Reality in the world of tick tock is that we may have been exposed too much on the high-end watches from covers of every other magazine to striking billboards along the highways. Truth however is that we actually know very little of them, well at least so for most of us ladies. But thankfully this is not the case with Julianna Aloresa Chai, managing director of Red Army Watches, “Classical is still there and they will never go out of style or time. For instance, Alexander Shorokhoff is as colourful as it gets along with the avant-garde design.”
For a moment there, I couldn’t take my eyes off Julianna’s watch, a Shorokhoff limited edition, sporting a good play of colours between its face and the peachy strap made of stingray – yes stingray!
As far as watch-fashion goes, bright and funky colours keep the wrists interesting while accessorised stones excite the upper timekeepers she explains. “Going back to the luxury version for ladies, they play about with different kind of stones, diamonds, sapphires and rubies,” adding that, “for the gents, skeleton watches are the in thing, where less is more.”
But more than just colour choices, watches today are mostly unisex with some appearing just as stunning in a single hue. “Some would ask, is this a feminine watch, and is this a male watch?” And of the contemporary designs by Seven Friday, Juliana says, “The white caters to women for its simplicity and femininity, and the black has a slightly masculine character for men.”
While we attempt to distinguish the gender of wristwatches in a world where it’s just as difficult to identify the fairer sex from her K-Pop powdered boys, 29-year-old Pahang lass Gan Hui Xin has gone on to establish a watch business right from what began as only a hobby. For her, it’s all about being trendy, affordable and unique. Her pride thus far is the best seller Mini, not the car but a popular handmade watch from Korea.
“Mini is our customer’s all-time favourite watch. We cater to teenagers at first, then implemented the design towards young adults and now, we have the kids collection with smaller straps too,” she says.
This little timepiece catches your attention with its cool 3D concept instilled with polymer clays embodying of dresses, birds and cute details like the Eiffel Tower. The sub-model of Mini, Soda, is also trending hot for the ladies. It leans towards the formal appeal with Swarovski elements surrounding it.
Hailed from a financial analyst background, this enterprising woman continues to expand her horizons by bringing in the best-selling Flent and China’s favourite Goer. Price ranges from RM60 to RM200 depending on the design, model and series.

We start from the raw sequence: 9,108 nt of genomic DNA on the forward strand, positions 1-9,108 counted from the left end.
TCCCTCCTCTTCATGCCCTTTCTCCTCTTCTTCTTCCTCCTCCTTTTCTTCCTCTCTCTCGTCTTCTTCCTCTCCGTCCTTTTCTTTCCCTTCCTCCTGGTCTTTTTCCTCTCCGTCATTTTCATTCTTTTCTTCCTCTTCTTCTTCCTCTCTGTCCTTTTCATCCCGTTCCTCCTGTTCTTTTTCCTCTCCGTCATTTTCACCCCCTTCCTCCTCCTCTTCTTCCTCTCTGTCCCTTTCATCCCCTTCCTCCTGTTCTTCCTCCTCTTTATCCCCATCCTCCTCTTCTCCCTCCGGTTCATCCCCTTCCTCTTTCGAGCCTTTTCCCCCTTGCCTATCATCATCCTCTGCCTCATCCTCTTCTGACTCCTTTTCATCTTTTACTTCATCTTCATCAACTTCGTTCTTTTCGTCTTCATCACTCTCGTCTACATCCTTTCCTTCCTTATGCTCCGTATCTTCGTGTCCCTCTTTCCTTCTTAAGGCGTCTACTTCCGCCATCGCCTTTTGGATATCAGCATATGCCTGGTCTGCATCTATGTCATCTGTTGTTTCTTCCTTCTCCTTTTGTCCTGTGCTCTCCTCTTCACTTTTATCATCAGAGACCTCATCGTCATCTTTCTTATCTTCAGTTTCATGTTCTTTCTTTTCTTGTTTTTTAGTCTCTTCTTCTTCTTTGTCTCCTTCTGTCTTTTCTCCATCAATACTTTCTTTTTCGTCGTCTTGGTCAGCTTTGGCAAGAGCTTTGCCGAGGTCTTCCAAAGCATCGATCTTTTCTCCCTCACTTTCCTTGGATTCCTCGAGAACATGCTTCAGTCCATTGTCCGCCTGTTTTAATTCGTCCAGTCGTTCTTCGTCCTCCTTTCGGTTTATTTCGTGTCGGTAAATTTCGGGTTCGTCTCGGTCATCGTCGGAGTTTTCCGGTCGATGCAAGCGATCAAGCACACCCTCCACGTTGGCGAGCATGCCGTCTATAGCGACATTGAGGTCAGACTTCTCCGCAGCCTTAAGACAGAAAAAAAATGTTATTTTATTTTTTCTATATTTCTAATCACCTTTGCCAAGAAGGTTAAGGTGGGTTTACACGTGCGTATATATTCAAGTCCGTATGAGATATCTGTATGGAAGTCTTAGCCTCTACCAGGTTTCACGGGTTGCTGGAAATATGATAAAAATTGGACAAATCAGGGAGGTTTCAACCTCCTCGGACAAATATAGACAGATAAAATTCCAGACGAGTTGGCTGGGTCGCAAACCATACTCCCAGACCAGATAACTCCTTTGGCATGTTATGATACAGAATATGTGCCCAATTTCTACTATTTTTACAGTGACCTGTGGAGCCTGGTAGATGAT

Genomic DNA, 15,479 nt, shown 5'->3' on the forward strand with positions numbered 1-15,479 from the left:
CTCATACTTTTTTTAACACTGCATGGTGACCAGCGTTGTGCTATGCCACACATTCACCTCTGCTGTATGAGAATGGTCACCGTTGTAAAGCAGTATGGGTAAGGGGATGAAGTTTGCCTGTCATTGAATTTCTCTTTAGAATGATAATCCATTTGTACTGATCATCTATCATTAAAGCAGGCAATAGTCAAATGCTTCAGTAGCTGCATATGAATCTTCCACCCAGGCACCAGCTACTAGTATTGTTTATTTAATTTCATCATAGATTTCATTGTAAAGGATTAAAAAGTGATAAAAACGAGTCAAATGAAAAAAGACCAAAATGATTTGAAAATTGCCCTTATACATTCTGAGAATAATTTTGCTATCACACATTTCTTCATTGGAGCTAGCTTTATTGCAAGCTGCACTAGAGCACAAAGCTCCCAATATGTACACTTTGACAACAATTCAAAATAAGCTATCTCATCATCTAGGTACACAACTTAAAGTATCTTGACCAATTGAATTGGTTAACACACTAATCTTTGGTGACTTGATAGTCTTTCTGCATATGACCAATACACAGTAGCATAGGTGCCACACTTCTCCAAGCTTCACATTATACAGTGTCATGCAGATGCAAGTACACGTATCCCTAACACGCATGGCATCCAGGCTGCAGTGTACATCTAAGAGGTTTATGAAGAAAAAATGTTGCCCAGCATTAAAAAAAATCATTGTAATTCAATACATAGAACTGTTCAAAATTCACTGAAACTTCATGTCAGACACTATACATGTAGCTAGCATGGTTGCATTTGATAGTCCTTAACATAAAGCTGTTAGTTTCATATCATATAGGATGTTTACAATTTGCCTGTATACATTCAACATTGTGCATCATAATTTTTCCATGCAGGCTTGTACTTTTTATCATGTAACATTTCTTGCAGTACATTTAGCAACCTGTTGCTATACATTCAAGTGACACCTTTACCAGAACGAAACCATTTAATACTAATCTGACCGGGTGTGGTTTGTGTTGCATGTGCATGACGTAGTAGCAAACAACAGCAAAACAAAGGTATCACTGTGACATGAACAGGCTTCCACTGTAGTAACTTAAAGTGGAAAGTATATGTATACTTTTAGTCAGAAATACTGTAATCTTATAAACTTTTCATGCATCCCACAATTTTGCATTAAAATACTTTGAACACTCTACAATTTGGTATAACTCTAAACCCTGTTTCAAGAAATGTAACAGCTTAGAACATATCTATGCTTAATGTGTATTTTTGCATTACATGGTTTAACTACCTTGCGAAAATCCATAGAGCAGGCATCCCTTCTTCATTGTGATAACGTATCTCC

Go big, or go home
And depending on your preference for size, colour and style too, Hirsh by Red Army Watches can be your favourite flexible wear. It adapts by allowing you to customise the straps to invoke a fresh look to existing watches.
“We noticed the nylon straps work as a good colour play to suit one’s clothing or mood. It can suit any other series too, not just from the Hirsh range,” Aloresa explains. She also cites size as a determinant these days, “I used to wear smaller watches like you, but once I started wearing the big ones, the small ones just appeared too small on me!
“It’s true what they say, once you go big, you’ll never go small!” she giggles.
But regardless if they are big, small, pink or blue, the easy-going Aloresa was confident to associate watches to one’s lifestyle, “It’s like a shout out of ‘I’m this type of person’ and the design plays a big role too.
“Reason to that, it’s on your wrist and you’ll be looking at it most of the time, and if you don’t like it, it’s not you.”
Endowed naturally to be a fashion wear rather than its original intent of telling time like that of an atomic clock used to set the Coordinated Universal Time (UTC), watches today are fashion statements like the shades of Aviator. And if once the precious timekeeping trade originates only from the hands of Swiss master craftsmen, today they are smarting out of the circuit boards of Pebble and Apple.
“I don’t see the Apple watch as a threat to the traditional watches, especially the high-end mechanical timepieces as they are made to last, but not smart watches.”
Red Army Watches caters to an extensive profile of customers, from young to senior citizens where the market and demand for it is niche with prices from RM5,000 to the price of a house. Customers are mostly intrigued by the craftsmanship of the overall look and feel. ◆